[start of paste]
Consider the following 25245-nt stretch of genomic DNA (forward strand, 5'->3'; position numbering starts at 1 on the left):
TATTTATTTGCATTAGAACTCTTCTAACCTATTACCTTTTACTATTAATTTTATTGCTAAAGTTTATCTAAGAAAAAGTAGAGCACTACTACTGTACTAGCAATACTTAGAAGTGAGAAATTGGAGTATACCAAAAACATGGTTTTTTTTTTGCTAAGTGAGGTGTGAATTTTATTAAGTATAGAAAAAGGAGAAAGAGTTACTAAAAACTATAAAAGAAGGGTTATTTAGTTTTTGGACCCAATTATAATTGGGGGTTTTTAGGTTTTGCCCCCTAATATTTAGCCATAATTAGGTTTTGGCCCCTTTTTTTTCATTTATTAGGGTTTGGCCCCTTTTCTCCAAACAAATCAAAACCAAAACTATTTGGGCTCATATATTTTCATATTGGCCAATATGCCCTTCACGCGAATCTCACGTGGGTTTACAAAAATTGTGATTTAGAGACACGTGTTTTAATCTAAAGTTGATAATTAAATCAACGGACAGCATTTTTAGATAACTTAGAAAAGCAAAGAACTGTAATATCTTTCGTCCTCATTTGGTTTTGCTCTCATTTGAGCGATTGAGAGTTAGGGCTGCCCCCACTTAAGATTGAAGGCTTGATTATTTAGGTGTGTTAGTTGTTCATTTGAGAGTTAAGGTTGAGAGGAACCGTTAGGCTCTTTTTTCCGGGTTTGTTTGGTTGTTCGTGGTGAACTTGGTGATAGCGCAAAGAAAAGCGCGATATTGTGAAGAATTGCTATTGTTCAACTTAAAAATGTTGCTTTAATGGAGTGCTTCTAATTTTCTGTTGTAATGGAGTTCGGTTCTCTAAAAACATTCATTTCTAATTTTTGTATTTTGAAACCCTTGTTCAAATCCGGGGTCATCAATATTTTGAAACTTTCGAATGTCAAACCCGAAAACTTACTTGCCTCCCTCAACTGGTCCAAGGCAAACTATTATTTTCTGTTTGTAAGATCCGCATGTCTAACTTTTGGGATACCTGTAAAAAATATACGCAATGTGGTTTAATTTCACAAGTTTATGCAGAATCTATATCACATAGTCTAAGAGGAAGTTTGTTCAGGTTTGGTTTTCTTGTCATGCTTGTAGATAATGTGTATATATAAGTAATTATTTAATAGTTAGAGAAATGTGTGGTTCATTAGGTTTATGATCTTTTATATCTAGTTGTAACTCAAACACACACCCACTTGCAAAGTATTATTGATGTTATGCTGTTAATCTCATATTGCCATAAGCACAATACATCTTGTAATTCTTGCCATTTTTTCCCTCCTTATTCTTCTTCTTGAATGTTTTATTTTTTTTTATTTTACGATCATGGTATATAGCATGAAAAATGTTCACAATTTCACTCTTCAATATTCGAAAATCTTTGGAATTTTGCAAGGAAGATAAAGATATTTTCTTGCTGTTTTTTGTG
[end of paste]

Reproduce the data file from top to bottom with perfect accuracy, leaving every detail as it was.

Consider the following 25245-nt stretch of genomic DNA (forward strand, 5'->3'; position numbering starts at 1 on the left):
TATTTATTTGCATTAGAACTCTTCTAACCTATTACCTTTTACTATTAATTTTATTGCTAAAGTTTATCTAAGAAAAAGTAGAGCACTACTACTGTACTAGCAATACTTAGAAGTGAGAAATTGGAGTATACCAAAAACATGGTTTTTTTTTTGCTAAGTGAGGTGTGAATTTTATTAAGTATAGAAAAAGGAGAAAGAGTTACTAAAAACTATAAAAGAAGGGTTATTTAGTTTTTGGACCCAATTATAATTGGGGGTTTTTAGGTTTTGCCCCCTAATATTTAGCCATAATTAGGTTTTGGCCCCTTTTTTTTCATTTATTAGGGTTTGGCCCCTTTTCTCCAAACAAATCAAAACCAAAACTATTTGGGCTCATATATTTTCATATTGGCCAATATGCCCTTCACGCGAATCTCACGTGGGTTTACAAAAATTGTGATTTAGAGACACGTGTTTTAATCTAAAGTTGATAATTAAATCAACGGACAGCATTTTTAGATAACTTAGAAAAGCAAAGAACTGTAATATCTTTCGTCCTCATTTGGTTTTGCTCTCATTTGAGCGATTGAGAGTTAGGGCTGCCCCCACTTAAGATTGAAGGCTTGATTATTTAGGTGTGTTAGTTGTTCATTTGAGAGTTAAGGTTGAGAGGAACCGTTAGGCTCTTTTTTCCGGGTTTGTTTGGTTGTTCGTGGTGAACTTGGTGATAGCGCAAAGAAAAGCGCGATATTGTGAAGAATTGCTATTGTTCAACTTAAAAATGTTGCTTTAATGGAGTGCTTCTAATTTTCTGTTGTAATGGAGTTCGGTTCTCTAAAAACATTCATTTCTAATTTTTGTATTTTGAAACCCTTGTTCAAATCCGGGGTCATCAATATTTTGAAACTTTCGAATGTCAAACCCGAAAACTTACTTGCCTCCCTCAACTGGTCCAAGGCAAACTATTATTTTCTGTTTGTAAGATCCGCATGTCTAACTTTTGGGATACCTGTAAAAAATATACGCAATGTGGTTTAATTTCACAAGTTTATGCAGAATCTATATCACATAGTCTAAGAGGAAGTTTGTTCAGGTTTGGTTTTCTTGTCATGCTTGTAGATAATGTGTATATATAAGTAATTATTTAATAGTTAGAGAAATGTGTGGTTCATTAGGTTTATGATCTTTTATATCTAGTTGTAACTCAAACACACACCCACTTGCAAAGTATTATTGATGTTATGCTGTTAATCTCATATTGCCATAAGCACAATACATCTTGTAATTCTTGCCATTTTTTCCCTCCTTATTCTTCTTCTTGAATGTTTTATTTTTTTTTATTTTACGATCATGGTATATAGCATGAAAAATGTTCACAATTTCACTCTTCAATATTCGAAAATCTTTGGAATTTTGCAAGGAAGATAAAGATATTTTCTTGCTGTTTTTTGTG